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Alabama Department of Mental Health seeks 3 crisis centers

By CAROLINE BECK, Alabama Daily News

MONTGOMERY, Ala. – The Alabama Department of Mental Health is asking the Legislature for $18 million to create three crisis diversion centers around the state.

Department Commissioner Lynn Beshear said these centers will ensure those facing mental health crises will get the proper care, instead of just ending up in a county jail or an emergency room.

“These centers allow for the most intensive levels of care at a centralized location in a cost effective manner,” Beshear told lawmakers Thursday during General Fund agency budget hearings at the State House.

According to information from ADMH, crisis diversion centers provide a physical access point for care for people who may otherwise end up in emergency rooms or jails.  Centers include both walk-in access for individuals and the ability for emergency departments and law enforcement agencies to transfer people to the center for crisis care, including short-term admission, medication management, case management, discharge planning, and connection to ongoing behavioral health care services.

House Ways and Means General Fund chairman Rep. Steve Clouse, R-Ozark, said he has heard of the need for diversion centers from constituents and law enforcement.

“Police departments don’t know what to do and the local county jails can keep them overnight but they don’t have a long-term solution for them,” Clouse told ADN. “I think it’s something that’s warranted.”

Where the centers would be is still to be determined. Contingent on the 2021 budget allocations, Beshear said they plan on awarding the crisis diversion projects by July 1.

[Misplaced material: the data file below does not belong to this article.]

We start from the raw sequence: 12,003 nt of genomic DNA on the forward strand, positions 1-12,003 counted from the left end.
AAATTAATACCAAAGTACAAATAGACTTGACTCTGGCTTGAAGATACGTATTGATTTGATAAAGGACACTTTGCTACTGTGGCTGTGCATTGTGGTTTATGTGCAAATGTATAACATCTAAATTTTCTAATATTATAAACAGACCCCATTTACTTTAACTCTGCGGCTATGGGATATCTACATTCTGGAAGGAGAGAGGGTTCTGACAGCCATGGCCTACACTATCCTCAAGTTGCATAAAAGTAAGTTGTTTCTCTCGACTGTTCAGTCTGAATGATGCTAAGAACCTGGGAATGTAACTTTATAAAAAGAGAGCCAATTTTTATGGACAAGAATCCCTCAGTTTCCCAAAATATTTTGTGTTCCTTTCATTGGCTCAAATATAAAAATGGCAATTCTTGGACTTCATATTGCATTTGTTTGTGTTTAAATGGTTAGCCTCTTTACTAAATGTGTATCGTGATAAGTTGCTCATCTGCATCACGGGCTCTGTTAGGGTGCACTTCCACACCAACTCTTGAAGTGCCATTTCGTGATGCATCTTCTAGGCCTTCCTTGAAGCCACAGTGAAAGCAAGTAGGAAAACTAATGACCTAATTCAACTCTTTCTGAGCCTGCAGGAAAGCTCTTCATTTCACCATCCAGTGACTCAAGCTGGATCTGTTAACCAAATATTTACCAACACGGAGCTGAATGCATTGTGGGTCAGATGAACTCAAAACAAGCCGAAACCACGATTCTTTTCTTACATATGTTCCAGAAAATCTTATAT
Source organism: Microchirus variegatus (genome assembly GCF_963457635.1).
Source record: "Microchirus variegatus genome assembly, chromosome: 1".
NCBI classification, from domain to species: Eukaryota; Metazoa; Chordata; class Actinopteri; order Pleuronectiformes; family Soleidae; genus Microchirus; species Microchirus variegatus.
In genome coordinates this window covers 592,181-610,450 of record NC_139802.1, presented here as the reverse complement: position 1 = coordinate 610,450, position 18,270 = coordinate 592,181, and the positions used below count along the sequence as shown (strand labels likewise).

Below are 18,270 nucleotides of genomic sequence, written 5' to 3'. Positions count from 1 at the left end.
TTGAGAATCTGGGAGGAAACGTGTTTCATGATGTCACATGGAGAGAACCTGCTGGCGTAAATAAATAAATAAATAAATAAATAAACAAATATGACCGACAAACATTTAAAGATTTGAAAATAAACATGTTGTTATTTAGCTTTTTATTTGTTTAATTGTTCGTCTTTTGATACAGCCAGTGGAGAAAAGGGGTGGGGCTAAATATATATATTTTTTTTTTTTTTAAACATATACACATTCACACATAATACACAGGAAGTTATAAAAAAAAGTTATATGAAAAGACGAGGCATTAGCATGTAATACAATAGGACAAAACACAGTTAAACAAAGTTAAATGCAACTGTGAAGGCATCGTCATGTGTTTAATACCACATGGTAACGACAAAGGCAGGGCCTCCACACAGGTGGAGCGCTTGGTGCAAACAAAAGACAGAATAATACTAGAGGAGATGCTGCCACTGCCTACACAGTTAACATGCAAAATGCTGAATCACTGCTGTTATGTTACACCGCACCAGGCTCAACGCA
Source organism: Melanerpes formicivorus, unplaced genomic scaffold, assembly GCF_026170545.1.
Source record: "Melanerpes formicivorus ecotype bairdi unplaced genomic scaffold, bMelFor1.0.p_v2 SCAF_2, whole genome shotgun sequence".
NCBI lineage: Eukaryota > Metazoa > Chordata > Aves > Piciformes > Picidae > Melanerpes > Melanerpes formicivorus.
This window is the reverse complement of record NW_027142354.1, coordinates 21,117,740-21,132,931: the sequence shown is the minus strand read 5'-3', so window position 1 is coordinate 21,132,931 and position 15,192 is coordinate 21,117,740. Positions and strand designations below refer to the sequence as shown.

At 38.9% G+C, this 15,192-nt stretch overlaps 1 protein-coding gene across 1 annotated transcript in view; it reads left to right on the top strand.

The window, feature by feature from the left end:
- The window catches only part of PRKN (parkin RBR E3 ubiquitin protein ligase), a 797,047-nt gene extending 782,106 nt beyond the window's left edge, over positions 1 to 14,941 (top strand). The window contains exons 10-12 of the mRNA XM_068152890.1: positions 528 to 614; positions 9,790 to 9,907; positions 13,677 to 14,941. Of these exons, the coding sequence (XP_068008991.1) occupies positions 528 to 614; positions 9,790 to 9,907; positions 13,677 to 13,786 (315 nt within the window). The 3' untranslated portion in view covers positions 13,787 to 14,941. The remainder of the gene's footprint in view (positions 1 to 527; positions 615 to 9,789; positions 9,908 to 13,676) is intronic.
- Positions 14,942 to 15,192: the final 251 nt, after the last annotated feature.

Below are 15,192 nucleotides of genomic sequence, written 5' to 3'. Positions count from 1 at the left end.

Along with issuing the request for proposal, Beshear also plans on holding multi-stakeholder meetings with law enforcement, probate judges, hospitals, consumers and advocates about the different needs for the centers.

The state closed three of its mental health hospitals in 2012 and 2014 in an effort to save money and move patients from institutions to smaller, community based settings. But some probate judges have said the loss of North Alabama Regional Hospital in Decatur has made it harder for them to quickly commit someone experiencing a mental health crisis.

In a 2016 report, the National Action Alliance for Suicide Prevention, public-private partnership,  called for more crisis facilities nationwide like Beshear is requesting. The report describes crisis residential facilities are six to 16 bed facilities “ofen more home-like than institutional.” 

Beshear also requested $7.4 million to improve forensic services for those charged with a crime and ordered to undergo an evaluation to determine if they can withstand trial and their mental status.

About $5.4 million would create a 16-bed hospital-like secure forensic unit for those under evaluation. About $2 million would go toward recruiting and retaining staff, including forensic evaluators, psychiatrists and nurses.

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